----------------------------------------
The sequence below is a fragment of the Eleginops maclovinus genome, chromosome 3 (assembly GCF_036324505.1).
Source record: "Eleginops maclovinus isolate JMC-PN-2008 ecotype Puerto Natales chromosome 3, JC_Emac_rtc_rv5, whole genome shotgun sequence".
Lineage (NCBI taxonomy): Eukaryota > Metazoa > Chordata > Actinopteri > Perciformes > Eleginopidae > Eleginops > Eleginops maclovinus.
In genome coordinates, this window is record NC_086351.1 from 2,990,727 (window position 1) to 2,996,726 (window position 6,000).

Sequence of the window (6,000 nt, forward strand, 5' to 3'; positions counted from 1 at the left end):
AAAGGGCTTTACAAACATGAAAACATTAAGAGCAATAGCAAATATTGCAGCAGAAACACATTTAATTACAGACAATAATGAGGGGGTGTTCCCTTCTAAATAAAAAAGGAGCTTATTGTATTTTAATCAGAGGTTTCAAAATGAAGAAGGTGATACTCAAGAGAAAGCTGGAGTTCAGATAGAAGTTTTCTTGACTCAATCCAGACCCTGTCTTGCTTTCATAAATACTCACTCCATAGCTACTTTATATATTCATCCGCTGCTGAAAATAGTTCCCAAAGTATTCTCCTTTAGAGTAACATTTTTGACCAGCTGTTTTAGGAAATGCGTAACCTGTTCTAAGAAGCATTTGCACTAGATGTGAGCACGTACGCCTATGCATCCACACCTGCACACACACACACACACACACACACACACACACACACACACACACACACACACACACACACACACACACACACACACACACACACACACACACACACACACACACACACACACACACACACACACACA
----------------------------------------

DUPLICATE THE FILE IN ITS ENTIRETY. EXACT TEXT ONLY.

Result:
The sequence below is a fragment of the Eleginops maclovinus genome, chromosome 3 (assembly GCF_036324505.1).
Source record: "Eleginops maclovinus isolate JMC-PN-2008 ecotype Puerto Natales chromosome 3, JC_Emac_rtc_rv5, whole genome shotgun sequence".
Lineage (NCBI taxonomy): Eukaryota > Metazoa > Chordata > Actinopteri > Perciformes > Eleginopidae > Eleginops > Eleginops maclovinus.
In genome coordinates, this window is record NC_086351.1 from 2,990,727 (window position 1) to 2,996,726 (window position 6,000).

Sequence of the window (6,000 nt, forward strand, 5' to 3'; positions counted from 1 at the left end):
AAAGGGCTTTACAAACATGAAAACATTAAGAGCAATAGCAAATATTGCAGCAGAAACACATTTAATTACAGACAATAATGAGGGGGTGTTCCCTTCTAAATAAAAAAGGAGCTTATTGTATTTTAATCAGAGGTTTCAAAATGAAGAAGGTGATACTCAAGAGAAAGCTGGAGTTCAGATAGAAGTTTTCTTGACTCAATCCAGACCCTGTCTTGCTTTCATAAATACTCACTCCATAGCTACTTTATATATTCATCCGCTGCTGAAAATAGTTCCCAAAGTATTCTCCTTTAGAGTAACATTTTTGACCAGCTGTTTTAGGAAATGCGTAACCTGTTCTAAGAAGCATTTGCACTAGATGTGAGCACGTACGCCTATGCATCCACACCTGCACACACACACACACACACACACACACACACACACACACACACACACACACACACACACACACACACACACACACACACACACACACACACACACACACACACACACACACACACACACACACACACA